Daniel Jeremiah: Trevor Lawrence's Best Comparison Is Texans QB Deshaun Watson

Tim Daniels@TimDanielsBRFeatured ColumnistJuly 2, 2020

NEW ORLEANS, LOUISIANA - JANUARY 13: Trevor Lawrence #16 of the Clemson Tigers warms up before the College Football Playoff National Championship game against the LSU Tigers at the Mercedes Benz Superdome on January 13, 2020 in New Orleans, Louisiana. The LSU Tigers topped the Clemson Tigers, 42-25. (Photo by Alika Jenner/Getty Images)
Alika Jenner/Getty Images

NFL Network analyst Daniel Jeremiah believes Clemson quarterback Trevor Lawrence, the early favorite to get selected first overall in the 2021 draft, is a unique talent with no direct comparables among the current group of NFL quarterbacks.

Jeremiah posted his initial evaluation Thursday and explained if he was forced to select the most similar signal-caller, it would be Houston Texans starter and former Tigers standout Deshaun Watson:

"There really isn't a comparison for Lawrence because of his unique measurables and athleticism. However, if you look at every current starting NFL quarterback, I believe he compares most favorably to a man who preceded him at Clemson, Deshaun Watson. Both players have lean, athletic frames and they are both capable of making winning plays from inside and outside the pocket. They can both drive the ball effectively and they share a competitiveness that's obvious on tape. While they are effective runners, they find success on the ground in different ways. Watson is more elusive, while Lawrence has more pure speed. Watson has emerged as one of the premier quarterbacks in the NFL, and Lawrence has the upside to join him in that group in the near future."

Lawrence has been nothing short of outstanding across his first two seasons at Clemson.

The 20-year-old Tennessee native has completed 65.5 percent of his throws for 6,945 yards with 66 touchdowns and 12 interceptions across 30 collegiate appearances. He's added 740 rushing yards and 10 scores on the ground.

He arrived to the Tigers as a 5-star prospect and the consensus No. 1 player in the 2018 recruiting class, and he's continued to look like a can't-miss prospect during his time in Death Valley.

Jeremiah referenced former Stanford and Indianapolis Colts quarterback Andrew Luck as the last player to so firmly establish himself as an undoubtedly high-end talent before reaching the NFL, though he noted Lawrence still has some developing to do during what will likely be his final year at Clemson:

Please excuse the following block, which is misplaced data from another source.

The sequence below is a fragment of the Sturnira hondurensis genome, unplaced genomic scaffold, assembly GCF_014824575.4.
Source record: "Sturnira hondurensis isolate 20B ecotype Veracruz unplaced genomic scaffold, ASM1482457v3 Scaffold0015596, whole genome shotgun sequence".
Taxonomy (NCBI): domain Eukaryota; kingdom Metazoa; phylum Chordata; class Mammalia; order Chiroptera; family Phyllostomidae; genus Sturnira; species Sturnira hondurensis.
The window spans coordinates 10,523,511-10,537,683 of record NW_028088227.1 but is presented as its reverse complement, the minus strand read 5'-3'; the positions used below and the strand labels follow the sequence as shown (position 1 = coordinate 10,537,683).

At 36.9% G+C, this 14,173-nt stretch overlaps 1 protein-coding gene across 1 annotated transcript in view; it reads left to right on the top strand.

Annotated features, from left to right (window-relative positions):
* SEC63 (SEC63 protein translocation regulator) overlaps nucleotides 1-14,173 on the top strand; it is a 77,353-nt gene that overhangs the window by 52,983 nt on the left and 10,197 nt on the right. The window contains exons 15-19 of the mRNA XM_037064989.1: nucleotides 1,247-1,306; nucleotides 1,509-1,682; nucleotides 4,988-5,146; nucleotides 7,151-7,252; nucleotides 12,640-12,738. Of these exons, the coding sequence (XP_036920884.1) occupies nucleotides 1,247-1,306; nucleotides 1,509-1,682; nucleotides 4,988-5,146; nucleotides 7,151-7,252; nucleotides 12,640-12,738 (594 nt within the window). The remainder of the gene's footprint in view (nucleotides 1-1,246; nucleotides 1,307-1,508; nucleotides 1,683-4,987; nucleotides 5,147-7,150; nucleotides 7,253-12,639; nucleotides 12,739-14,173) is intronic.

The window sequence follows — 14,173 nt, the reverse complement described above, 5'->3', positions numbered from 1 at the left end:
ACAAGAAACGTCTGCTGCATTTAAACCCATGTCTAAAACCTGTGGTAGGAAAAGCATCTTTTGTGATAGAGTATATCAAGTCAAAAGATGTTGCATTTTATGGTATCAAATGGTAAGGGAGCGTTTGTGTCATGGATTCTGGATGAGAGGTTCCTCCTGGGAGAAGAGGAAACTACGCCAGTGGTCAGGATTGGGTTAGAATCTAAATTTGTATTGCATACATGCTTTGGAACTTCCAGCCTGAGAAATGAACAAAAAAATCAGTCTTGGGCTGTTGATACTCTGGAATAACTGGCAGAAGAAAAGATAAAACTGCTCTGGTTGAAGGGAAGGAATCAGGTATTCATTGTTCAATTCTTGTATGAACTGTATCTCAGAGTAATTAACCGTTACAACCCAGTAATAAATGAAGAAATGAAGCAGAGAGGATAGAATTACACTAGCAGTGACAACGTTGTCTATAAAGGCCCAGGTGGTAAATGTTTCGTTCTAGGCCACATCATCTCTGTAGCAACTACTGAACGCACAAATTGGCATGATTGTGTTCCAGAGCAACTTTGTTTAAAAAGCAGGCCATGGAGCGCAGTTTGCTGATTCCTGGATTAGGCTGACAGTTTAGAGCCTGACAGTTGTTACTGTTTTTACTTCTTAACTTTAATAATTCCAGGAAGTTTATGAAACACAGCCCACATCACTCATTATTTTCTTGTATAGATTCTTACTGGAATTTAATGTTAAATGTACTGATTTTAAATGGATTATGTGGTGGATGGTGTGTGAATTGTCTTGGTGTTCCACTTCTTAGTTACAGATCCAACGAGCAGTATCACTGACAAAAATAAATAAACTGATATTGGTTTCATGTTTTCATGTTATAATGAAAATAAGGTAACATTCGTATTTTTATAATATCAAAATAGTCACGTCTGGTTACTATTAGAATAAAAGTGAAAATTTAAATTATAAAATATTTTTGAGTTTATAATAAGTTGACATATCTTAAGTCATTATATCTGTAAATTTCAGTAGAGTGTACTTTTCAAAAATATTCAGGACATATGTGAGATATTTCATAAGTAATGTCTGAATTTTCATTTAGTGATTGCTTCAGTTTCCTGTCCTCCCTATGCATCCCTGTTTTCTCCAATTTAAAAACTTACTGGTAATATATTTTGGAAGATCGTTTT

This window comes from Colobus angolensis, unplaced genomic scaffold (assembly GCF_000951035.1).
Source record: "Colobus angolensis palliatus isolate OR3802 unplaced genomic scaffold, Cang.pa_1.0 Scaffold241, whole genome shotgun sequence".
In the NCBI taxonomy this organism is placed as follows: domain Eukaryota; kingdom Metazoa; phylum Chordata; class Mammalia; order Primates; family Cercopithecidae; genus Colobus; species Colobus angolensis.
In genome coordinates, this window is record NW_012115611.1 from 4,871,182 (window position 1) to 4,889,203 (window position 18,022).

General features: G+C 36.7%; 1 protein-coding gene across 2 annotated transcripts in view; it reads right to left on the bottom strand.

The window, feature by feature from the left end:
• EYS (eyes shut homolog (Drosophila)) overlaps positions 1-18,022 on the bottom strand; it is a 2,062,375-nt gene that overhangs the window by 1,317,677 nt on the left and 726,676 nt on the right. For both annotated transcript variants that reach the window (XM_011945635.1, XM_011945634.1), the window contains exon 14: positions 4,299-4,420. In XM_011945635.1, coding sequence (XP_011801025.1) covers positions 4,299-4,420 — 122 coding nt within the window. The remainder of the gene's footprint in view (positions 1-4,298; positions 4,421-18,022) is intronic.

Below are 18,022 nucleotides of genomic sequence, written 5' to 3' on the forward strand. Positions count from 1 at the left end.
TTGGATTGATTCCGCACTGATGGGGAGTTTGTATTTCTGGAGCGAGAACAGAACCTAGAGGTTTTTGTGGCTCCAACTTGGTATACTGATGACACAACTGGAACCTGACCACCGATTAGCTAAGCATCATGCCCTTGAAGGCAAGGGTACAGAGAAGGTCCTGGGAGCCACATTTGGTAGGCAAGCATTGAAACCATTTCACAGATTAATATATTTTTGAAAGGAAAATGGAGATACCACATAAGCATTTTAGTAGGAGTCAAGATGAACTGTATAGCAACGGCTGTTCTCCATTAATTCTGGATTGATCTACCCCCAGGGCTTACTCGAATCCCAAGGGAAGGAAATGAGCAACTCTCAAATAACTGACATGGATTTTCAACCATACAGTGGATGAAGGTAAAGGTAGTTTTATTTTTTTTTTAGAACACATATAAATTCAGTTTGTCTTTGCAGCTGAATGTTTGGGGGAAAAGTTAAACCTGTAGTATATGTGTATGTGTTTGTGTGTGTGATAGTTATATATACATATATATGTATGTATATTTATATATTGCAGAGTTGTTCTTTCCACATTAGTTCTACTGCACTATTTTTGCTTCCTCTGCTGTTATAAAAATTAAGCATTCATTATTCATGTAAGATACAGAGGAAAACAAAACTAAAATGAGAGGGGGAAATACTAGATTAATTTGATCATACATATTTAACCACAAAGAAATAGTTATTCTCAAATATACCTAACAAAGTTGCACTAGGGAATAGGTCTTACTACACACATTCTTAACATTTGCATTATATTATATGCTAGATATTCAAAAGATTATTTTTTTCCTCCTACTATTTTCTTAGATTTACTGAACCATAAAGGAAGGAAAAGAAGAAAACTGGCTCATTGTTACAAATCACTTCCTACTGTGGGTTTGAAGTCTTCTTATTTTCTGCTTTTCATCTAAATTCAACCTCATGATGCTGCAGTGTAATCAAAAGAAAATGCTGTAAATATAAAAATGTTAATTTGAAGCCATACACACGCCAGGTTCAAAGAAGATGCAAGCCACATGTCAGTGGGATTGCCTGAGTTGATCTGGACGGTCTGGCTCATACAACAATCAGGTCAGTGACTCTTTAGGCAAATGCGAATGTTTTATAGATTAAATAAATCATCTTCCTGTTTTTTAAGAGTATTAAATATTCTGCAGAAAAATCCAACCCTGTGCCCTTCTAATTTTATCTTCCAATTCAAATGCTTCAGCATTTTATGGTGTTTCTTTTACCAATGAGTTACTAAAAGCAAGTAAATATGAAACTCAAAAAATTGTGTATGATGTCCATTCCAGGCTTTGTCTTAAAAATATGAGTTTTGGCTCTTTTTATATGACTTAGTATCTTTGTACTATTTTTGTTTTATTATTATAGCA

"Lawrence has all of the necessary tools to emerge as an elite quarterback at the next level. However, there is still some development needed. He's not at the same level of consistency that Luck displayed during his time at Stanford. I'm not talking about the statistics—I'm talking about the overall command and ownership of every key situation. I think Lawrence can—and will get—to that level, but he's not quite there yet."

The 2019 First-Team All-ACC selection also owns plenty of big-game experience. He led the Tigers to the national championship game each of the past two years, beating Alabama for the title as a freshman but losing to LSU in last season's title clash.

Watson wasn't viewed in quite the same unstoppable lens during his rise. He was a 4-star prospect coming out of high school and slid to the 12th overall pick in the 2017 NFL draft.

A redo of that draft would likely see him go second behind only the Kansas City Chiefs' Patrick Mahomes, however, as he's been an electrifying playmaker for the Texans.

He's accounted for 86 touchdowns (71 passing, 14 rushing and one receiving) across 38 games over his first three NFL seasons. He ranks sixth among all NFL quarterbacks in passer rating (101.0) over that span, per Pro Football Reference.

Watson has also led Houston to the playoffs each of the past two years, earning his first postseason victory in a Wild Card Round game against the Buffalo Bills last season.

Lawrence, if he continues on his current trajectory and reaches his full potential, has the ability to eventually challenge Mahomes in the conversation as the league's best quarterback.

Even if he falls short of that bar and settles in as something closer to Watson, a fringe top-five QB, he's well worth the No. 1 overall pick. His bust potential is remarkably low at this stage.


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